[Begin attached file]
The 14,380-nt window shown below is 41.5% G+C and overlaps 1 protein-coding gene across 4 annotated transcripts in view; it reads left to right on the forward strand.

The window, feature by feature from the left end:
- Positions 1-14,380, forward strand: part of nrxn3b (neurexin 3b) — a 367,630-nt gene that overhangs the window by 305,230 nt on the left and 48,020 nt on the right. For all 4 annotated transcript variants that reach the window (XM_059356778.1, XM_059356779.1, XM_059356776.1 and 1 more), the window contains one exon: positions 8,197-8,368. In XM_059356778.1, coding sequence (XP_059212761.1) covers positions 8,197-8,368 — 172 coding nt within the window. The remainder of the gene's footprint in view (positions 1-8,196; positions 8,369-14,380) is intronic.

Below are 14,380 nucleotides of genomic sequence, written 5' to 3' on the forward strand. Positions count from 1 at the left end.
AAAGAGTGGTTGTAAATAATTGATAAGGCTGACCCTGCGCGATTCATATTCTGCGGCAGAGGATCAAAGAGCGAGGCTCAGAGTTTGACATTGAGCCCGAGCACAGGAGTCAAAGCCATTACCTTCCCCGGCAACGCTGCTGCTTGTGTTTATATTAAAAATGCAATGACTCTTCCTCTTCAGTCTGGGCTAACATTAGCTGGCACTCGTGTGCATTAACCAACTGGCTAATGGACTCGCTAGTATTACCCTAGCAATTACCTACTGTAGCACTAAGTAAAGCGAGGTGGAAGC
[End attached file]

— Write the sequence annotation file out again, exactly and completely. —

The 14,380-nt window shown below is 41.5% G+C and overlaps 1 protein-coding gene across 4 annotated transcripts in view; it reads left to right on the forward strand.

The window, feature by feature from the left end:
- Positions 1-14,380, forward strand: part of nrxn3b (neurexin 3b) — a 367,630-nt gene that overhangs the window by 305,230 nt on the left and 48,020 nt on the right. For all 4 annotated transcript variants that reach the window (XM_059356778.1, XM_059356779.1, XM_059356776.1 and 1 more), the window contains one exon: positions 8,197-8,368. In XM_059356778.1, coding sequence (XP_059212761.1) covers positions 8,197-8,368 — 172 coding nt within the window. The remainder of the gene's footprint in view (positions 1-8,196; positions 8,369-14,380) is intronic.

Below are 14,380 nucleotides of genomic sequence, written 5' to 3' on the forward strand. Positions count from 1 at the left end.
AAAGAGTGGTTGTAAATAATTGATAAGGCTGACCCTGCGCGATTCATATTCTGCGGCAGAGGATCAAAGAGCGAGGCTCAGAGTTTGACATTGAGCCCGAGCACAGGAGTCAAAGCCATTACCTTCCCCGGCAACGCTGCTGCTTGTGTTTATATTAAAAATGCAATGACTCTTCCTCTTCAGTCTGGGCTAACATTAGCTGGCACTCGTGTGCATTAACCAACTGGCTAATGGACTCGCTAGTATTACCCTAGCAATTACCTACTGTAGCACTAAGTAAAGCGAGGTGGAAGC